When it’s almost time to go, they’re going to remember you as a kitten. They’ll remember the little pet shop in the building underneath your manager’s office. They’ll remember finding you, a little stripey furball, and how they felt better holding you in the palms of their hands after having just quit their job.
They’ll remember your un-proportionately big ears and your clumsy kitten walk.
They’ll remember how you used to somehow jump on the roof of the house as a kitten, and how they’d panic, trying to get you down.
They’ll remember when you got out of the house and were lost for a week. How they put up signs with your picture on them, and how someone had found you and gave you back.
They’re going to remember that horrible week when you got into some kind of accident, how they nursed you back to health. How they layed with you for hours, stroking your fur, and cleaning up after you. How ultimately, you had to have surgery, but they had it done, so you could come back home.
When it’s almost time to go, they’ll remember how you always slept at the foot of their bed, every night.
They’ll remember how you loved living in the woods, how you’d watch the critters running around (and sometimes catch them, too!).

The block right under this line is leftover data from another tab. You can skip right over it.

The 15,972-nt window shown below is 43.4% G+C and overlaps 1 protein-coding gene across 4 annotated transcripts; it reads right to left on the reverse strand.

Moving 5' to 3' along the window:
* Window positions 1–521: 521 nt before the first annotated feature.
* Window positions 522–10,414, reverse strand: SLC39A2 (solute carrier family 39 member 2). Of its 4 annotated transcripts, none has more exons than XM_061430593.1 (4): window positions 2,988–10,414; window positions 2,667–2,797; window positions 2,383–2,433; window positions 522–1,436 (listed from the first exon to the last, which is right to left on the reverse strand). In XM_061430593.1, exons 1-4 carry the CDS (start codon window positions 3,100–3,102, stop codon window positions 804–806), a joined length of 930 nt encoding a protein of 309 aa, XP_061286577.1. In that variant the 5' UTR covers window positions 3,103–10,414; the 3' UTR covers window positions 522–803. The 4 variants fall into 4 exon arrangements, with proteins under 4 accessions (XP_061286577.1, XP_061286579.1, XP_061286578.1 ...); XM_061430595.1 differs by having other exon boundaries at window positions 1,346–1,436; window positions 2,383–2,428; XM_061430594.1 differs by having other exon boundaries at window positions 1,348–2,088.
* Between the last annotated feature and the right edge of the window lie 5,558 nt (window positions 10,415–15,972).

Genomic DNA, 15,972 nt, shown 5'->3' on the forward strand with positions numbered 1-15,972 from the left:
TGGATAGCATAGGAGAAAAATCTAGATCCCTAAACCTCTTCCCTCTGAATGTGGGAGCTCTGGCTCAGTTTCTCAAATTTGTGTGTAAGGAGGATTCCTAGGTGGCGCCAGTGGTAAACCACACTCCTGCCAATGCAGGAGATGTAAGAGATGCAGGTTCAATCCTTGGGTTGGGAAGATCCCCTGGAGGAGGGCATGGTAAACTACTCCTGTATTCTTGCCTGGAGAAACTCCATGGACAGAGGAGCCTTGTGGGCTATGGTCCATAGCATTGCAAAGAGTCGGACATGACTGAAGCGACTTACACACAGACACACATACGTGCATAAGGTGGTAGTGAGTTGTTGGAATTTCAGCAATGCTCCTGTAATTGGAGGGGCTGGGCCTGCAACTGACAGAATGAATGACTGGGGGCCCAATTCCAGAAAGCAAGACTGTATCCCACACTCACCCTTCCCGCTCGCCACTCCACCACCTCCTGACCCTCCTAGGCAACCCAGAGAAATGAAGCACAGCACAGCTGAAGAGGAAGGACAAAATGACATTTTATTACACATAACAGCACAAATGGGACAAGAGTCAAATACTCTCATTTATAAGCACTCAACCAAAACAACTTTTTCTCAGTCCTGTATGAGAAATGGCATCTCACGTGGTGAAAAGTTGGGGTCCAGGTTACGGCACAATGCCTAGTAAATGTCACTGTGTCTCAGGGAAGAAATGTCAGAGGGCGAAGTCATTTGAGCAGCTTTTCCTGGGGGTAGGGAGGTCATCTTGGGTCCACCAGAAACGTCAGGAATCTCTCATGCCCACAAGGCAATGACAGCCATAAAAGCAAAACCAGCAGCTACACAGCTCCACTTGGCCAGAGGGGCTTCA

When it’s almost time to go, you won’t feel like climbing up onto your favorite perch, and watch the birds pecking at insects. You won’t feel like batting the little plastic seal from the top of the milk jug around the kitchen anymore.
When it’s almost time to go, they’ll say sorry when they poke you with the little needle. Then they’ll scratch your chin really nice, and you’ll feel like purring, forgetting all about how much you hate shots.
They’ll have to prick your ears when it’s almost time to go, and it will hurt. But they will reward you with belly rubs and more treats than you ever got before. You’ll feel poorly, but they’ll get down on the floor and let you snuggle in their lap, even if it means they overcook their dinner.
When it’s almost time to go, you might fall asleep at the foot of the bed, but then change over to the little cushion they put on the floor for you, to make it easier on your tired legs.
When it’s almost time to go, they’ll buy food for you, and you’ll try to eat it, but you just won’t feel much like eating. You’ll feel really thirsty, and they’ll give you plenty of water, but it will never be enough.
When it’s almost time to go, they’ll go outside with you so you can feel the sun on your fur and the grass on your paws. They won’t feel upset if your come inside with dirty paws.
The birds will squwak and try to scare you away, but you won’t even notice.
They’ll let the little one give you a hug, when they usually don’t let her near you. They’ll tell her to give you as many treats as you would like, too.
When it’s almost time to go, they’re going to try to act normal, but you’ll know something isn’t the same. Your mama will cry more than she usually does, but you won’t realize her tears are for you.
When it’s time, they’ll put you in the car and drive you to the doctor. They’ll tell you you’re a good boy, and that it isn’t fair.
They’ll tell you it’s not your fault. They will tell you they are sorry, and they will cry.
They will thank you for being their friend.
When it’s time to go.